In this age of unprecedented levels of interconnectivity, the need for cybersecurity is greater than ever.
The amount of information shared worldwide is huge, and the rise of the Internet of Things will mean that our data will be recorded in more places than ever before. As technology develops, the incentives for hackers looking to profit from our personal information inevitably increases. In fact, Cybersecurity Ventures calculates that cybercrime damages will exceed $6 trillion by the year 2021.
Such astronomical costs may seem alarming, but Israel’s rapidly developing tech hubs emanating from Tel Aviv are leading the way in finding solutions to the disruptions forecast to arrive in the coming years.
Assessing Cyber Security: A Meta-analysis of Threats, Trends, and Responses to Cyber Attacks – Scientific Figure on ResearchGate. Image Source: ResearchGate
In 2018, Jacob Maslow explained in The Times of Israel that the nation is focussed on assuming the role of the teacher in guiding the rest of the world in avoiding the catastrophic damages that could come with being ill-prepared to fight cybercrime.
While many prominent nations like the US and China have struggled to limit the instances of cybercrime in recent years, Israel has kept occurrences down to 1% – significantly lower than similarly technologically advanced nations. How has Israel been so proficient in limiting cyber crime nationally? The answer could be found in the decisive action taken by companies nationwide.
Leading the way in prevention
Today, there are over 400 cybersecurity companies in Israel, with many focusing on ensuring the safety of Internet of Things devices like self-driving cars.
Domestic businesses are also branching out all over the world to work alongside web developers to ensure their security in the face of external threats – this includes guaranteeing that SFTP is available to customers and improving server maintenance.
Demand for cybersecurity talent within Israel is almost twice as strong as their nearest competitors, Ireland. With over 5,000 postings-per-million job adverts within the nation, it’s clear to see that Israel leads the way in recruiting to ensure the safety of information online.
In fact, investment in digital security isn’t limited to startups and expanding organisations – The 8200 Unit, an elite branch of the Israeli Defence Force, is serving as a training ground for some of the biggest cybersecurity preventative measures for the world’s largest companies in the field.
Understanding the threats
Writing for Forbes in February, Senior Analyst for Moor Insights and Strategy, Chris Wilder claimed that we’re on the verge of the 5th generation of warfare: state-level hacking and cracking.
Wilder warns that “hacking has become an industry unto itself, forcing organisations to deal with everything from malware, social engineering, and viruses, to full-on cyber warfare attacks against enterprises and governments.”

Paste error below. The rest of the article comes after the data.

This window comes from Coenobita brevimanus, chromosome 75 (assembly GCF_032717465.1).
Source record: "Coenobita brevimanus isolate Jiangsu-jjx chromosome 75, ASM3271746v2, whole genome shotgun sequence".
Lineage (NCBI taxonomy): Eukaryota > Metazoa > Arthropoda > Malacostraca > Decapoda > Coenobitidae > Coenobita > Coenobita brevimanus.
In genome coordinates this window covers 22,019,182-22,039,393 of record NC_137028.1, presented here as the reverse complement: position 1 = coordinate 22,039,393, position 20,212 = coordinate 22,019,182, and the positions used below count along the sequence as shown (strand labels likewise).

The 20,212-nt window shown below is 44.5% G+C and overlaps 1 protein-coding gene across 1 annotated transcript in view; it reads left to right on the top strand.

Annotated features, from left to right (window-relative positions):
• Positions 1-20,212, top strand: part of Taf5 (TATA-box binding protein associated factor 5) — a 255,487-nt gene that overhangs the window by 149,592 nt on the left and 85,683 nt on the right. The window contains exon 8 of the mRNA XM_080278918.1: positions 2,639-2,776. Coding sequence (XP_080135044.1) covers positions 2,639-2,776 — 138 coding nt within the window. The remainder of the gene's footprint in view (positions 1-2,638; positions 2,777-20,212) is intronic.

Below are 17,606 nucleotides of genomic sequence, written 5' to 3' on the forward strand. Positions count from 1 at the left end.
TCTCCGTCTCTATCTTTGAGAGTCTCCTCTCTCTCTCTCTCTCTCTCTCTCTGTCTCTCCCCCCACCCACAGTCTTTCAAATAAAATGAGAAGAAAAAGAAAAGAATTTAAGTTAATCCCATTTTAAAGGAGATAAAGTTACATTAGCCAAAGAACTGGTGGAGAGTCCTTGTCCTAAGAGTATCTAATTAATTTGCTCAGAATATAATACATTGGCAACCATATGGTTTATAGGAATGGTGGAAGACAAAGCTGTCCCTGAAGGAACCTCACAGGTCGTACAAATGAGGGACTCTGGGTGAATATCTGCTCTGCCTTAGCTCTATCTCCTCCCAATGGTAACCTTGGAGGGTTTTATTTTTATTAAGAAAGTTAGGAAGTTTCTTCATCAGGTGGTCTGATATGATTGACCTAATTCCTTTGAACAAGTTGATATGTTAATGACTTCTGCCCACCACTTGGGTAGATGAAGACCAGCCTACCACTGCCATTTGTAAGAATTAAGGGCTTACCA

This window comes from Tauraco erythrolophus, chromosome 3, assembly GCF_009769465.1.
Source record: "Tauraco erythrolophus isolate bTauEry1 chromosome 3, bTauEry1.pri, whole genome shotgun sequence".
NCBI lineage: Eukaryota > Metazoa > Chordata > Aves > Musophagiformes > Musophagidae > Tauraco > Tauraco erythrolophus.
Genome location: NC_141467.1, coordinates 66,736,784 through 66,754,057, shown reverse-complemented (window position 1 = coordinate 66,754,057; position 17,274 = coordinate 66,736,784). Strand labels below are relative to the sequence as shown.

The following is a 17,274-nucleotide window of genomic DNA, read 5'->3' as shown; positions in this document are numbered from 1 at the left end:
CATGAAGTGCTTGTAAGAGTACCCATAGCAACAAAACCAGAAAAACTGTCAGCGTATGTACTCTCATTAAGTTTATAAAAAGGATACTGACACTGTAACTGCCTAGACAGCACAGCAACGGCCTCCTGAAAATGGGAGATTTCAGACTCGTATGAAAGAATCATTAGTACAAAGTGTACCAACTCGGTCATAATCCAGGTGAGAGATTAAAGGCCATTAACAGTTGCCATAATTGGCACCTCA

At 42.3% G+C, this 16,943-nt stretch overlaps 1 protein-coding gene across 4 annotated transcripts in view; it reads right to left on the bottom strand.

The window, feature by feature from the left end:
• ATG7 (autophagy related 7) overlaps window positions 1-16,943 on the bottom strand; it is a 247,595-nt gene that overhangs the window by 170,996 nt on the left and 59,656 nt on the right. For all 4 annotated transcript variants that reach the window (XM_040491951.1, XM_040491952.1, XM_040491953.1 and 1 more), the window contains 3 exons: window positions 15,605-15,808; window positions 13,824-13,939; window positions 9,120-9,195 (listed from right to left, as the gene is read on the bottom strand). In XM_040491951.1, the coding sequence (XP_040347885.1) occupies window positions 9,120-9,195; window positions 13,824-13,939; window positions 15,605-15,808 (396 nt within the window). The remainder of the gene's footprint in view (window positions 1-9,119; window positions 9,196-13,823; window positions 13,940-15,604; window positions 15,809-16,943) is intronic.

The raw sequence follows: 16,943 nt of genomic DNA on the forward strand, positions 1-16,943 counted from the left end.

The past six years have played host to some of the most crippling cyberattacks the world has seen. In 2014, Yahoo! was hacked in a way that left some 500 million user accounts exposed, while in August of the same year it was reported that Russian hackers had stolen some 1.2 billion login details and passwords emanating from 420,000 websites worldwide.
In 2017, the infamous WannaCry cyber attack led to losses of £92 million within the United Kingdom’s National Health Service as the ransomware infected thousands of outdated computing systems across the country’s hospitals and doctors surgeries.
Following the example of innovation
While it’s clear that the intricacy of cyberattacks is increasing, so too is the quality of the technology to fight it. In January it was reported that cybersecurity investments within Israel rocketed by 47% to a total of over $1 billion through 2018 – and the rest of the world is becoming increasingly eager to step up their defences to match Israel’s security.
There’s even an enhanced level of interest in personal security emanating from the technological melting pot of Tel Aviv. GSM networks focussing on enhanced security while using smartphones has been ramped up within companies like Irbis Network in reaction to the positive precautions introduced by Israel.
Today, Israel is second only to the United States when it comes to the cybersecurity industry, and has an influential part to play in 20% of the overall venture-backed cyber investments worldwide.
The Internet of Things has certainly made the world feel like a smaller place, which is just as well – because if we’re to come through the next major cyber-breach unscathed it’ll be imperative that organisations worldwide work closely together. By combatting online crime with the same urgency and industry shown within Israel, large-scale cybercrime can be banished from the next decade of innovation.